Recirculating intestinal perfusions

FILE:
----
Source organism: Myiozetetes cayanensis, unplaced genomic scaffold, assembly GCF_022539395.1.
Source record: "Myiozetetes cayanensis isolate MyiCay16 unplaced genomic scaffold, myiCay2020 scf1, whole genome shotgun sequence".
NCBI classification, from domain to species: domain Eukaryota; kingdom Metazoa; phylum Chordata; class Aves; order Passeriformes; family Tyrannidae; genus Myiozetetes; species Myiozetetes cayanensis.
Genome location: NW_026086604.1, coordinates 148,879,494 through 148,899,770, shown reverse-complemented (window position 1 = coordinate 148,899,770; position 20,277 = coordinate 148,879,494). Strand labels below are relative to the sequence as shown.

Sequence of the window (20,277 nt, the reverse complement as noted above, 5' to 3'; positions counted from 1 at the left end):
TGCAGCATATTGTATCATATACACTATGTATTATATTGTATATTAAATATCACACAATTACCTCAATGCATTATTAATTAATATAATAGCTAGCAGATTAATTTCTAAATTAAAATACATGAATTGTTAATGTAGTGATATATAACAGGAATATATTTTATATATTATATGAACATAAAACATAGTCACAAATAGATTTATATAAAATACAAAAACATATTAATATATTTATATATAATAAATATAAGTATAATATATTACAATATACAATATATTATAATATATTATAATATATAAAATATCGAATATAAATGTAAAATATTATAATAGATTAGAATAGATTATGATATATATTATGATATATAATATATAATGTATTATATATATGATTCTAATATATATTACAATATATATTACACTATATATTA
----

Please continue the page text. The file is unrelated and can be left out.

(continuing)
Animals were anesthetized with isoflorane (2–4.5%) and oxygen (1–2 l min–1) delivered by an anesthesia machine (Surgivet Anesco Isotec 4, Waukesha, WI, USA) and maintained at a constant body temperature of 37–38°C using an electric heating pad and a Deltaphase isothermal pad (Braintree Scientific, Inc., Braintree MA, USA). A peritoneal incision was made and a 5 cm segment (pigeons) or an 18 cm segment (rats) of intestine distal (1–2 cm) to the stomach was identified and cannulated at proximal and distal ends with flexible plastic tubing. We perfused the proximal region of the small intestine because isolating more distal gut sections in pigeons would require additional invasive procedures that would risk puncturing air sacs. A solution of 0.9% NaCl was flushed through the segment to remove digesta. A prewarmed Ringer's solution (included 70 mmol l–1 Na+) containing 50 mmol l–1 d-glucose, tracer amounts of [14C]d-glucose and 1.5 mmol l–1 each of l-arabinose, l-rhamnose, cellobiose and raffinose, was constantly stirred and recirculated using a Manostat Carter 8/3 cassette pump (Barnant Company, Barrington, IL, USA) through the intestinal loop for 3 h at 1 ml min–1 [methods based on Ma et al. (Ma et al., 1991)]. We included 50 mmol l–1 d-glucose in the perfusion solution in order to more saturate Na+-d-glucose transporters and maximize paracellular absorption (Pappenheimer, 1993; Pappenheimer and Reiss, 1987). Osmotic pressures of solutions were measured (Wescor VAPRO 5520) prior to administration and isosmotic solutions averaged 290±2 and 354±1 mmol kg–1 for rats and pigeons, respectively. The initial perfusion volume was 30–40 ml and aliquots of 0.7 ml were taken at time=0 and every 30 min and weighed. The incision site was covered with moistened gauze and plastic wrap and was periodically moistened with warmed saline solution (0.9%). The perfusate was weighed pre- and post-perfusion. Air was pumped through the gut segment after the perfusion was complete until all fluid returned to the perfusion reservoir (enclosed to eliminate evaporative loss). The animal was euthanized with CO2, and the length of the perfused segment was measured. After 2 h (when probe clearance was calculated), there was no significant difference between final paracellular probe concentrations between species (F1,31=0.28; P=0.60). Mean final concentrations for l-arabinose, l-rhamnose, cellobiose and raffinose (in mmol l–1) were 1.1±0.2, 1.3±0.1, 1.4±0.04 and 1.6±0.2 for pigeons, and 0.8±0.1, 1.4±0.1, 1.4±0.04 and 1.6±0.1 for rats. Pigeons had a significantly greater final concentration of d-glucose than rats (in mmol l–1: pigeons: 44.9±1.9; rats: 27.3±2.7; t5=11.9; P<0.001). We did not check villus morphology in segments from perfused animals, but the measured rates of d-glucose absorption did not significantly decline over the course of our experiment (first hour vs second hour within animals: t10=–2.0; P=0.07).